# E(y i ) = x T i β. yield of the refined product as a percentage of crude specific gravity vapour pressure ASTM 10% point ASTM end point in degrees F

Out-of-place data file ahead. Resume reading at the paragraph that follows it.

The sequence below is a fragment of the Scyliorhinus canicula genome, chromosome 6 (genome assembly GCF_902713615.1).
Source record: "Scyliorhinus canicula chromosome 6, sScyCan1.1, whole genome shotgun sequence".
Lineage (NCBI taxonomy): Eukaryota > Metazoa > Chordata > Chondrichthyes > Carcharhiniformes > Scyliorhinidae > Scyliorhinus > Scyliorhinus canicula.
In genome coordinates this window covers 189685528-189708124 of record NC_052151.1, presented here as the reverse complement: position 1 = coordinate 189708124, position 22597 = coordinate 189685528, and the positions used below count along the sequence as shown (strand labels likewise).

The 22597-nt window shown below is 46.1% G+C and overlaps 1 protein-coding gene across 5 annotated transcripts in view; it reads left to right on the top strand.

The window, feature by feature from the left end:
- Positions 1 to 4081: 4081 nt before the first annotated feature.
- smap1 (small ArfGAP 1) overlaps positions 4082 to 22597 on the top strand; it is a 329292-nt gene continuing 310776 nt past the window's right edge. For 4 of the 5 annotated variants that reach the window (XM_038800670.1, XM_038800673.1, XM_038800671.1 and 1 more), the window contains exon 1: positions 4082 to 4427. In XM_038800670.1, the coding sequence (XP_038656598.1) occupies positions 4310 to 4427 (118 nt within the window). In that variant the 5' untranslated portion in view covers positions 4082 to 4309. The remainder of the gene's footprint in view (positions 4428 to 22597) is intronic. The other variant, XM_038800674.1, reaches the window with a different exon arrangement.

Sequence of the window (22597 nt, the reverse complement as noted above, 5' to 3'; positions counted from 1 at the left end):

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1 Random and Mixed Effects Models (Ch. 10) Random effects models are very useful when the observations are sampled in a highly structured way. The basic idea is that the error associated with any linear, or nonlinear E(y i ) = x T i β E(y i ) = η(x i, β) model has more structure than simply N(0, σ 2 ). Sometimes, for example, the y s are obtained by two stage sampling: a batch of chemical is sampled from a production run, and then several smaller samples are taken from each batch. Or a group of schools is chosen at random, and then classes are sampled within each school. Or a sample of patients is followed over time, so that successive measurements on an individual patient might be expected to be correlated. This last case is sometimes called repeated measures, modelling; in social science examples such as the schools example this is sometimes called multi-level modelling. I will follow the discussion in the text fairly closely, filling in where I think it is helpful. This handout only considers linear models ( 10.1). The gasoline data in library MASS (data(petrol)), is an example of the first type. There were 10 batches of crude oil (called samples in the book), and several measurements were made on each batch. The measurements are: response Y covariate SG covariate VP covariate V10 covariate EP yield of the refined product as a percentage of crude specific gravity vapour pressure ASTM 10% point ASTM end point in degrees F There is another variable in the data frame, No, which records the batch. It is a factor variable with 10 levels "A" through "J". The first three covariates were measured on the batch, and then within each batch there were several (between 2 and 4) measurements taken of EP and Y. My first steps were to try to get a sense of the data from various plots and summaries. > library(mass) > data(petrol) > dim(petrol) [1] 32 6 > petrol No SG VP V10 EP Y 1 A A A